Sir Mervyn King, the Governor of the Bank of England, declared this week that “this is the most serious financial crisis we’ve seen.” Therefore, he said, the Bank of England will expand the money supply by another ₤75 billion. That’s all he knows: Print more money, and this will somehow keep the economy working. Keep the delusion of prosperity by creating more money out of thin air. The old socialist Keynesian garbage that got us into this mess. With only one little twist to it this time: “We need to curb our domestic spending, but other countries, like Germany, China, Japan, need to expand their domestic spending.” In other words, Sir Mervyn says, the more the world spends, the better the world economy will be.
It is unclear how exactly Sir Mervyn got appointed to govern the Bank of England. There is nothing in his resume that can lead one to suppose that he knows what money is and how the financial markets and the economy operate. Sir Mervyn first got his name known in 1981 when he was one of the 364 economists who signed a letter to The Times condemning the budget of Sir Geoffrey Howe, Chancellor of the Exchequer in the cabinet of Baroness Thatcher. Sir Geoffrey had proposed a budget that defied the reigning Keynesian consensus at the time and returned the budget of the United Kingdom to low spending, low deficits, low regulations, and sound money. The 364 alleged “economists” declared that Sir Geoffrey’s Budget had “no basis in economic theory or supporting evidence.” All that was needed, according to them, was printing more money. They called it “de-stimulatory,” i.e. it had no “stimulus” for the economy. They predicted no recovery under such budget, only further recession.
They were humiliated by what happened afterwards. The recovery started almost immediately after the letter was published. Long-term interest rates in the UK fell, and the private sector revived. The unemployment remained high – the only argument left for the Keynesians to use – but that unemployment was only in those sectors that were still governmment-owned or under union regulations. When a couple of years later the government of Baroness Thatcher started the privatization process and de-unionized most of the industries, unemployment figures suddenly dropped almost overnight. The economic recovery wasn’t quick for the government faced much political opposition in its efforts to return England to sound conservative economic policies. But by the end of the 1980s the United Kingdom had revived and it was again a world economic leader. By comparison, France and Germany who at the time were still following the old Keynesian socialist policies, were left behind. And Sir Mervyn King was proved wrong, as were all the Keynesian economists that signed that stupid letter in 1981.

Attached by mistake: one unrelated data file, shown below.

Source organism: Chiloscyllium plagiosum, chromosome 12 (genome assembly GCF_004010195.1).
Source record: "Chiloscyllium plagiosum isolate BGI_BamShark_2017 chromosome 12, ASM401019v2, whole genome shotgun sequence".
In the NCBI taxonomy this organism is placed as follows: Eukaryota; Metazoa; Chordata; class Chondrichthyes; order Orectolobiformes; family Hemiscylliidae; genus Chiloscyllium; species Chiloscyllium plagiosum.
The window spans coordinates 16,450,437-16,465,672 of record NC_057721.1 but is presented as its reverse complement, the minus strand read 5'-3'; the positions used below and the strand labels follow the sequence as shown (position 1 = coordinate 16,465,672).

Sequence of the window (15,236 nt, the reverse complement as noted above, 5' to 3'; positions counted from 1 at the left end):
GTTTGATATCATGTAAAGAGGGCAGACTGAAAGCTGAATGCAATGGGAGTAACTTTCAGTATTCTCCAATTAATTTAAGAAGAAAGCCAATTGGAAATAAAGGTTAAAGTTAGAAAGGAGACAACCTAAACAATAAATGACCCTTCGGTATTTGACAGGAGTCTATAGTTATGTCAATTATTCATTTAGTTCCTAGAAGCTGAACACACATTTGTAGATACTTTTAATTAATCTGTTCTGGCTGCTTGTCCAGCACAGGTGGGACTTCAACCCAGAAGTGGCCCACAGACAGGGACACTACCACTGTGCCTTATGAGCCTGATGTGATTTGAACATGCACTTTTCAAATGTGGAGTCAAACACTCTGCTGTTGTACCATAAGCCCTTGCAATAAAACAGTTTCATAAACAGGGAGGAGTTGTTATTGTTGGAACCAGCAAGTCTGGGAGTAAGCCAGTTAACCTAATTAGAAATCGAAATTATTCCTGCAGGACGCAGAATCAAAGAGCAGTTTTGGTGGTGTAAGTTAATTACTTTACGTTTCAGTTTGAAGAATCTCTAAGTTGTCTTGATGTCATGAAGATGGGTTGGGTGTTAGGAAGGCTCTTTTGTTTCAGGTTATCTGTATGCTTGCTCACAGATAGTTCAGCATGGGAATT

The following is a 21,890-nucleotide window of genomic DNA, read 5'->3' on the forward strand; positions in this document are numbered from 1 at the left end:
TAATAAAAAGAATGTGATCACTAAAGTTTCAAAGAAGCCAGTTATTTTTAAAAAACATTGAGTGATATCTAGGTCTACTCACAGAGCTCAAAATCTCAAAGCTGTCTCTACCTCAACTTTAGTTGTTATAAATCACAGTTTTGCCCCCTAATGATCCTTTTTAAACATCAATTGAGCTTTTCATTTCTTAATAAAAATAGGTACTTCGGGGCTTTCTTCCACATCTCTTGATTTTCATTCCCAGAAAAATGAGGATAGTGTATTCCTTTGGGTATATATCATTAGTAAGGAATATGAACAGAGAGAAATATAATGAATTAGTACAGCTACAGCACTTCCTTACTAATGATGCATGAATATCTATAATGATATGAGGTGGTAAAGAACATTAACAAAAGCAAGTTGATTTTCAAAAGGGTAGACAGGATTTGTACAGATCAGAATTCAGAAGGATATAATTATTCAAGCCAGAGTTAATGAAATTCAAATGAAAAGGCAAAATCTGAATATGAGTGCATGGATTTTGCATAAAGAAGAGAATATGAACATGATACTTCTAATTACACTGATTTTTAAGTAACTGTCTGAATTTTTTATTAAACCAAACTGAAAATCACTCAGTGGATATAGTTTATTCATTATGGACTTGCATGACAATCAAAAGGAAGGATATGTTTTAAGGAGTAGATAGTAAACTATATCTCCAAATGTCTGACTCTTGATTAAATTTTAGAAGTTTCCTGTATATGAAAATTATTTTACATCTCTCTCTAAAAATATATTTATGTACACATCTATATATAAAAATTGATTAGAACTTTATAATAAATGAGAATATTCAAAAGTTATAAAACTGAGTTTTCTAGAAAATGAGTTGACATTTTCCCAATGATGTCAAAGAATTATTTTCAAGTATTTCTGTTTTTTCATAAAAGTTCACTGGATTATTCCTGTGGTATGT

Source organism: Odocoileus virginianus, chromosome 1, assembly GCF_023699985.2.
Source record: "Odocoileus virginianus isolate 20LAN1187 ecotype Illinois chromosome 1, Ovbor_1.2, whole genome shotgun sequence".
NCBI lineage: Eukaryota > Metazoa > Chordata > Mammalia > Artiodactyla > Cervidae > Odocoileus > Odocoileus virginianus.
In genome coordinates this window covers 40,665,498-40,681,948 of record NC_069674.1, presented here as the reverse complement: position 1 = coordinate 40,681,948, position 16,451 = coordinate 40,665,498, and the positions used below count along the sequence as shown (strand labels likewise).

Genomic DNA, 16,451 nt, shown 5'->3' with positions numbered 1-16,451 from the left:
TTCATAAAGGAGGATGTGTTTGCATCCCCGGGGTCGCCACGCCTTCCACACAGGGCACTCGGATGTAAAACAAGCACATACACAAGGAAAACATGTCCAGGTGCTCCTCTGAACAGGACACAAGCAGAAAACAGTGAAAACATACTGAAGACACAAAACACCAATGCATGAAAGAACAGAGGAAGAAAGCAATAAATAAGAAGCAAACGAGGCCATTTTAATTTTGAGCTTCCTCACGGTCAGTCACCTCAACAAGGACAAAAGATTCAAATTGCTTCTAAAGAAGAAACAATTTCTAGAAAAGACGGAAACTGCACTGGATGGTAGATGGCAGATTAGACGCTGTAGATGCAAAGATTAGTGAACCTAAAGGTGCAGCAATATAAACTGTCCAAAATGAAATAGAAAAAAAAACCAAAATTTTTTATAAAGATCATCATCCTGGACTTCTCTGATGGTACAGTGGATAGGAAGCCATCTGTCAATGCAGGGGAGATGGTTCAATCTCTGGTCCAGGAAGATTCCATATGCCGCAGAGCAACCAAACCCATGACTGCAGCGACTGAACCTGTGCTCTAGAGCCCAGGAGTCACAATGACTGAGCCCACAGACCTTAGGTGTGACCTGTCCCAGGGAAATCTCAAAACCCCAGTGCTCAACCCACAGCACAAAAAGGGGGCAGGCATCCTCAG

Nothing in his life after 1981 gives any signs of him being exceptionally smart or knowledgeable about the way money and the economy works. His only “achievement” was that he taught economics at the London School of Economics, an institution that was setup by the British Fabian Society with the express purpose to be the economic propaganda machine for the Fabian Society. He never deviated from his task of promoting Keynesianism. May be this is what earned him the governorship of the Bank of England.
Now Sir Mervyn is telling us that we need to expand the money supply to avoid a recession. It has worked in the past, he says. When has it worked, he doesn’t say. As far as his own experience is concerned – and I mean the 1980s – it is the opposite that works, conservative economic policies based on low spending and sound money. But socialists never learn from history.
Rumors have it that while teaching at MIT in Boston, Sir Mervyn shared an office with someone named Ben Bernanke. That’s ironic. Both Bernanke and Sir Mervyn are the perfect examples of what Fabian socialism’s ideal for central bankers is: highly-tenured, low-intelligence mediocrities who blindly follow socialist propaganda and never have a clue of what really is going on in the economy. And all they know as a “stimulus” for the economy is “print more money.” At the end of the day, socialism is running out of brain power.
And the question for American conservatives is this: Can they identify their own Sir Geoffrey Howe who will return America to its true conservative principles of low spending, low regulations, sound money, and minimum Federal Government? And will they vote for him?